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Sustainability 2017, 9(12), 2316; doi:10.3390/su9122316

Article
Cover Crop Residue Amount and Quality Effects on Soil Organic Carbon Mineralization
1
Department of Entomology, Plant Pathology and Weed Science, New Mexico State University, Las Cruces, NM 88003, USA
2
Department of Plant and Environmental Sciences, New Mexico State University, Las Cruces, NM 88003, USA
3
Agricultural Science Center, New Mexico State University, 2346 State Road 288, Clovis, NM 88003, USA
4
Economics, Applied Statistics and International Business Department, New Mexico State University, Las Cruces, NM 88003, USA
*
Author to whom correspondence should be addressed.
Received: 16 September 2017 / Accepted: 8 December 2017 / Published: 13 December 2017

Abstract

:
Decline in soil organic carbon (SOC) and the associated impacts on crop production under conventional farming raises concerns on how alternative management practices increase SOC sequestration and improve agricultural sustainability. This study aimed to understand SOC mineralization kinetics with different cover crop (CC) residue amendments. Soil samples were collected from a fallow and three CC (pea, oat, and canola) plots. Soil samples from the CC plots were manipulated with zero, five, and 10 Mg ha−1 of the respective CC residues. All soil samples were incubated for eight weeks, SOC mineralization was monitored, and the first order kinetic and parabolic equation models were fitted to the observed data for estimating labile SOC (C0), and the decomposition rate constant (k). Subsequent comparisons of fitted model parameters were based on the first order kinetic model. The C0 varied with the residue amount while k varied with CC type. C0 was 591–858% greater with 10 Mg ha−1 and 289–456% greater with five Mg ha−1 residue additions while k was 122–297% greater with 10 Mg ha−1 and 94–240% greater with five Mg ha−1 residue additions when compared to the fallow treatment. The CC residue stimulated cumulative carbon mineralization (Cmin) irrespective of CC type, suggesting that cover cropping has potential to improve SOC cycling in agroecosystems.
Keywords:
soil carbon mineralization; decomposition rate constant; cover crops; crop residues

1. Introduction

Crop residues are the main input in maintaining soil organic carbon (SOC) and nutrients in agricultural soils. The long-term balance between soil carbon inputs through organic residues and losses through mineralization and oxidation determines the SOC storage and nutrient cycling in agroecosystems [1]. Crop residues and biomass management alone can sequester 11–67 million metric tons of carbon per year in the US while cover cropping can sequester an additional 5.1–15.3 million metric tons of carbon per year [2]. Cover crops (CCs) have been increasingly considered for improving soil health and agroecosystem sustainability across the US in recent years. However, improvements in SOC storage and soil health due to CC are primarily observed in areas where water is not a limiting factor for crop production [3]. In the drylands of the Southern High Plains region of the US, SOC cycling is primarily limited by biomass carbon inputs. Soil carbon inputs through crop residue and cover crops increase soil microbial biomass and activity, soil water storage, and in the long-term improve SOC sequestration [4]. Carbon dioxide (CO2) efflux has been observed during organic residue decomposition due to microbial action on the added residues [5]. Typically, the rates of CO2 efflux from the undisturbed soils directly depend on the amount and quality of organic residues [6]. However, in disturbed soils such as in conventional agricultural crop fields, the high efflux of CO2 may be associated with organic inputs as well as soil cultivation that breaks aggregates and brings organic residues in contact with soil microorganisms [7]. The latter process may not necessarily increase SOC storage, but may accelerate residue decomposition and nutrient cycling. The SOC accumulation in agricultural soils relies on organic residue inputs and characteristics as well as the level of soil disturbance [8,9]. Residue quality as defined by their chemical composition (carbon to nitrogen ratio, lignin content, and the size of residue particles) strongly influences the residue decomposition rate [10]. There are discrepancies in the literature regarding the effects of soil type, amendments, environmental conditions, residue inputs, and tillage practices on SOC mineralization kinetics, which warrants further study [11,12,13,14,15].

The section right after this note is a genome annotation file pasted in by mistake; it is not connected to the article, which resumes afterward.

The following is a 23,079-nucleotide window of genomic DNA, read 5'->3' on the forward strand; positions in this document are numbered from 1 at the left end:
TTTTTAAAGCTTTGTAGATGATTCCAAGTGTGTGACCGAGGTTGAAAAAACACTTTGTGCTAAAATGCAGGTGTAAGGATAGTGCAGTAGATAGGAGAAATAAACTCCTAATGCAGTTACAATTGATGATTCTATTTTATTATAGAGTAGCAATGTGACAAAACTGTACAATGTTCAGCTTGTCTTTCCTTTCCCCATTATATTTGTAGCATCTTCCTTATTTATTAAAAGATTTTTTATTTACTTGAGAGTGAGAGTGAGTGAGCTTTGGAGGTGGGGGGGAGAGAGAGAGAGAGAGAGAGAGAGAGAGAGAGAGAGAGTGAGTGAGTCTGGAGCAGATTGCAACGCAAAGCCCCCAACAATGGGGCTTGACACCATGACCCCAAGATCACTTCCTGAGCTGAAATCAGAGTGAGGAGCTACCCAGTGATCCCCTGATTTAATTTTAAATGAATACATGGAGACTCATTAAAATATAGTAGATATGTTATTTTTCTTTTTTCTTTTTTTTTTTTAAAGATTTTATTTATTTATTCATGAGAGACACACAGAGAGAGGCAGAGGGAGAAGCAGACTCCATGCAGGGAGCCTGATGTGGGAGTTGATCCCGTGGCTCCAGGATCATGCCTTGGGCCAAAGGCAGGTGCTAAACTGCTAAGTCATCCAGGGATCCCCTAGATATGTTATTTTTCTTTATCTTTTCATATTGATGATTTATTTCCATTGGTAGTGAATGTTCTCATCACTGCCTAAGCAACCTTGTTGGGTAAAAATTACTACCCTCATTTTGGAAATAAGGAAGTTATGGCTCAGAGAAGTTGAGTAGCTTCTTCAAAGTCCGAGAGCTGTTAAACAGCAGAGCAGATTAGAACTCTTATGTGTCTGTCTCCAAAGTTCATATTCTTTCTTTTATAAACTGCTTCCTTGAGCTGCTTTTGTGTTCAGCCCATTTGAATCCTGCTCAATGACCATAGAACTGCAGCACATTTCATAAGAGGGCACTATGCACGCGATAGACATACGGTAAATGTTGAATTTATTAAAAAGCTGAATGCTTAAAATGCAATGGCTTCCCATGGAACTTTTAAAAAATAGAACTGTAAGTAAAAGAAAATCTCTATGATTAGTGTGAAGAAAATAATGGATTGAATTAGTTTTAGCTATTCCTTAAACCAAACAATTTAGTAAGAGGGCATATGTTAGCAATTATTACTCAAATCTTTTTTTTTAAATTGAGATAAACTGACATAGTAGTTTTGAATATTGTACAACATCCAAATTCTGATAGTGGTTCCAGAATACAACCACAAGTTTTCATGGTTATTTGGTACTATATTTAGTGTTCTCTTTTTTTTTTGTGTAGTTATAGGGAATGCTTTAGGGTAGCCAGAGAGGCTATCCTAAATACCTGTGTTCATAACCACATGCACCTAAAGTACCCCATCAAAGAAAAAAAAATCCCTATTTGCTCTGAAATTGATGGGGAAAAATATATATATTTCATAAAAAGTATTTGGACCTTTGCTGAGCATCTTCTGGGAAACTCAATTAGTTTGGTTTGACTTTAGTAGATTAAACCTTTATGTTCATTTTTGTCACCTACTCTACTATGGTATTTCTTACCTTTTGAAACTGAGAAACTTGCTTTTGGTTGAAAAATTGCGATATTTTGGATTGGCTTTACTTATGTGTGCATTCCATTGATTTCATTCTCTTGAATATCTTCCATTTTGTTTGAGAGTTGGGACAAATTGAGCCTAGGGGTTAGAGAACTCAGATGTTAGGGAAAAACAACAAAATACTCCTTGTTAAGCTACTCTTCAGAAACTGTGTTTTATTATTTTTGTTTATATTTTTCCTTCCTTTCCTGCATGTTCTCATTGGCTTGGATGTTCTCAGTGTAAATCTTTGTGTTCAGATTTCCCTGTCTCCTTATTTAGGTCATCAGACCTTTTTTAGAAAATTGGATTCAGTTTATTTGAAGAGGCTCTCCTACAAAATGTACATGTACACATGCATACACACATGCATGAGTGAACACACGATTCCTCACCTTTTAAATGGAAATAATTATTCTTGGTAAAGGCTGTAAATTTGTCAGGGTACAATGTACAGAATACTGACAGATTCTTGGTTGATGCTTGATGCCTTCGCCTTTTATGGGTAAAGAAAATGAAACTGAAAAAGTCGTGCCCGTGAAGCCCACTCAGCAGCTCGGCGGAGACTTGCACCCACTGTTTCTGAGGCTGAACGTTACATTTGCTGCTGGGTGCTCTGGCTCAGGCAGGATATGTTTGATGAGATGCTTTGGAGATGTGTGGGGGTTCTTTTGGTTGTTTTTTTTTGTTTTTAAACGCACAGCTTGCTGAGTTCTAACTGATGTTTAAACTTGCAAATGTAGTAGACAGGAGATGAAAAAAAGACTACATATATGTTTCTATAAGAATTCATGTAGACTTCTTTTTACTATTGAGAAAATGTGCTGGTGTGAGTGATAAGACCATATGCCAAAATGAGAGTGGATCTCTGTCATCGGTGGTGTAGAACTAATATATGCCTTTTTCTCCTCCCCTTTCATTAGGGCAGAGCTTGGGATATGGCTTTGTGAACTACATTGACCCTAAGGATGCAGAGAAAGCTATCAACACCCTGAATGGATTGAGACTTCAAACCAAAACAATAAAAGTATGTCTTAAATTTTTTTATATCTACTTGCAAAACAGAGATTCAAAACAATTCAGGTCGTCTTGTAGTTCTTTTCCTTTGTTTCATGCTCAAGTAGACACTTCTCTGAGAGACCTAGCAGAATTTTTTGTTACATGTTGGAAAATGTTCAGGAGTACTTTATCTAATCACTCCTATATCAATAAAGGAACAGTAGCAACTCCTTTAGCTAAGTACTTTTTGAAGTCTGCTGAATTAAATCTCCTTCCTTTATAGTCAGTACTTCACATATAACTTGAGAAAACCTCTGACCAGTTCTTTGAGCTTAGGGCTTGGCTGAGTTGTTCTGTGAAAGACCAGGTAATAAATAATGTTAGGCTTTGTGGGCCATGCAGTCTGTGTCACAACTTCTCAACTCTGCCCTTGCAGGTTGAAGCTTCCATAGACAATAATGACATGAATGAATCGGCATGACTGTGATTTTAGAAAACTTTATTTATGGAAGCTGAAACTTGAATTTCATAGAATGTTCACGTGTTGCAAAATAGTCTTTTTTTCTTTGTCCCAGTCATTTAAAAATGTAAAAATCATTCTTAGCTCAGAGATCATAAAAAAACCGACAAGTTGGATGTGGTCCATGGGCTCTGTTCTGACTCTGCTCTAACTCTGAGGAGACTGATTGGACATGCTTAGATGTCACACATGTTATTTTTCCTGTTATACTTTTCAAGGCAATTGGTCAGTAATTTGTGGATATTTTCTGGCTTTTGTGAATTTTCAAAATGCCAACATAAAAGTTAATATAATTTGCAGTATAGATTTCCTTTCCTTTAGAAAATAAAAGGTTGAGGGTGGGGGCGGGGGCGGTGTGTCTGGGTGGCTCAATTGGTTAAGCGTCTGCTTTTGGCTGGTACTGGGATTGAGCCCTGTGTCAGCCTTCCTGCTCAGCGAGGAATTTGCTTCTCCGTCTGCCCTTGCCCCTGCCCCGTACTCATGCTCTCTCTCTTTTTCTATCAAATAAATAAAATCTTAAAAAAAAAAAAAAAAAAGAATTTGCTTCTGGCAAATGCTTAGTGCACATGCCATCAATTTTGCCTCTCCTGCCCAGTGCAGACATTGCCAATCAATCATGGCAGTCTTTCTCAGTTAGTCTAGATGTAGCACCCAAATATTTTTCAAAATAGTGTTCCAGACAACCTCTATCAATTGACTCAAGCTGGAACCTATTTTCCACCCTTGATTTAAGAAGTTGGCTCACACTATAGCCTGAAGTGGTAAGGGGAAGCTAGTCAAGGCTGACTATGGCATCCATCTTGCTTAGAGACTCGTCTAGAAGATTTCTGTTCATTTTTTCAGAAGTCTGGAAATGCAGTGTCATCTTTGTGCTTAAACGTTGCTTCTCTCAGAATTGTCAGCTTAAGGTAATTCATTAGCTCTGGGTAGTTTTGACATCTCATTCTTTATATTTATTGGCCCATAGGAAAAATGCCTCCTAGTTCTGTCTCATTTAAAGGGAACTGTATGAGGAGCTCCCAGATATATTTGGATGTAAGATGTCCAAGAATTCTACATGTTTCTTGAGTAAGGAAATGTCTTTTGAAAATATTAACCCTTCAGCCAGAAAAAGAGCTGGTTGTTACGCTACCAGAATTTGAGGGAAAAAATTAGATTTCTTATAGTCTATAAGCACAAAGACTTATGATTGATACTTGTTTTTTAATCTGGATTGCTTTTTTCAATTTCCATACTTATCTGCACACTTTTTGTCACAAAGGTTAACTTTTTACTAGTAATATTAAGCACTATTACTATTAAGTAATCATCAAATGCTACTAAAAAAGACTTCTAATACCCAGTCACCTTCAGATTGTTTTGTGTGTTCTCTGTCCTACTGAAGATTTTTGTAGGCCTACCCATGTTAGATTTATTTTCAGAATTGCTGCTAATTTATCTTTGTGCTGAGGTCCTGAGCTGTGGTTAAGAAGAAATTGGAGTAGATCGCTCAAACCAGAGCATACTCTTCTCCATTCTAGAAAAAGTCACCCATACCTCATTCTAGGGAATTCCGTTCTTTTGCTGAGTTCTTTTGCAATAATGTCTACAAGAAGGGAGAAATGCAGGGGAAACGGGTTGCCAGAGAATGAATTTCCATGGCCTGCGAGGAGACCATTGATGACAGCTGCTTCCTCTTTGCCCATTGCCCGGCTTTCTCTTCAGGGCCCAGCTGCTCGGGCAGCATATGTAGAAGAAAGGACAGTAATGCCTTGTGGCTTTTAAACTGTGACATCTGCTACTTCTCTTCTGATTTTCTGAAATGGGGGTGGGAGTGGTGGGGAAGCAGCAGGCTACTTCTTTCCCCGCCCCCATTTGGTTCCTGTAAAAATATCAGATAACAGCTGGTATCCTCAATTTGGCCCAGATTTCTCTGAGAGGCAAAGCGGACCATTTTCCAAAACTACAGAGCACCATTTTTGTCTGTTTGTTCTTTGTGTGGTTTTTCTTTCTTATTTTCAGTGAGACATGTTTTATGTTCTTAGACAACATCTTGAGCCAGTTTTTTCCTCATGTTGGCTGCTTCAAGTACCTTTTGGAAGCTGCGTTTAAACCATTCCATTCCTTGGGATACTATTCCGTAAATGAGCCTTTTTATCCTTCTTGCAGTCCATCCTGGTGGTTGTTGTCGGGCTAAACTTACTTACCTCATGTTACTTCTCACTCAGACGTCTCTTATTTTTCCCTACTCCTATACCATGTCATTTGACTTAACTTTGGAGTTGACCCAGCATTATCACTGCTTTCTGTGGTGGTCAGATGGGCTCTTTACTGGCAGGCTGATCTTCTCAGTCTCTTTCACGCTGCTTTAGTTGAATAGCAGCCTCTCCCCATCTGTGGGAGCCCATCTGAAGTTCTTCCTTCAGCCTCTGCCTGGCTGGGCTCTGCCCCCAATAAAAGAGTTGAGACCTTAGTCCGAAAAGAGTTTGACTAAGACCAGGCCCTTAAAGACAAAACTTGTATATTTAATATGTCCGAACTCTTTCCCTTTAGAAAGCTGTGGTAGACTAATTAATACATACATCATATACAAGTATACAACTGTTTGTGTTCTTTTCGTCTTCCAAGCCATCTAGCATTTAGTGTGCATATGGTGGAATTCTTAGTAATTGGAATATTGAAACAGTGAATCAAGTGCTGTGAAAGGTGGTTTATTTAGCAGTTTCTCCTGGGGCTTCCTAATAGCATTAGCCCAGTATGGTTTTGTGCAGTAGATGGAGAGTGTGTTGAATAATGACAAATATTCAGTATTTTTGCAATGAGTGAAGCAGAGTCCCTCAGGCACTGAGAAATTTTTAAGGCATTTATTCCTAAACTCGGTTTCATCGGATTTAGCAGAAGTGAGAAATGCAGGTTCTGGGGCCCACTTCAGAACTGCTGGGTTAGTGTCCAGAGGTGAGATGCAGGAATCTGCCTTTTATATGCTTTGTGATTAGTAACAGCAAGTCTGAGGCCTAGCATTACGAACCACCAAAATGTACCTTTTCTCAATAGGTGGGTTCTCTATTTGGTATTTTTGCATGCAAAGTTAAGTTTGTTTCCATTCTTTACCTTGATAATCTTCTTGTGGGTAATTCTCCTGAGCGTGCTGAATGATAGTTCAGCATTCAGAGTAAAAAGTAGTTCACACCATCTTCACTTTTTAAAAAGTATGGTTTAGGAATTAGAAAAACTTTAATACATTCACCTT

Controlled experiments such as laboratory incubation studies hold environmental factors constant and help in understanding SOC mineralization kinetics with inputs of diverse residue quality and quantity [12]. In these studies, SOC mineralization kinetic models are used to estimate the C0 where the labile pool SOC and k—the decomposition rate are constant. The C0 represents the easily decomposable fraction of SOC that facilitates nutrient cycling and supports crop production. The decomposition rate constant is proportional to the initial amount of plant material added [16], and is inversely related to the residence time of the substrate and measures the turnover period of carbon [17,18].
Fitting the observed cumulative SOC mineralization data in the kinetic models such as the first order kinetic equation can estimate the benefits of applying crop residues to the soil [19] and the amount of mineralizable substrates available for decomposers following residue additions. This is specifically important for the water limited Southern High Plains ecosystems as soil moisture and carbon availability determine the SOC mineralization kinetics and soil carbon storage [20]. Crop residues not only provide ground cover and regulate soil temperatures, but also minimize soil moisture loss and support SOC sequestration [21]. The improved understanding of SOC dynamics and decomposition kinetics as indicated by C0 and k under different quality and quantity of residue amendments can increase SOC storage and nutrient cycling, thereby increasing agricultural sustainability in the region. Therefore, the main objective of this study was to evaluate SOC mineralization with kinetic models under different CC residue types and application rates. The first hypothesis of this study was that Cmin increased with the addition of aboveground CC residue; the second hypothesis was that SOC mineralization kinetic models could predict the labile SOC pool and decomposition rate in semiarid soils.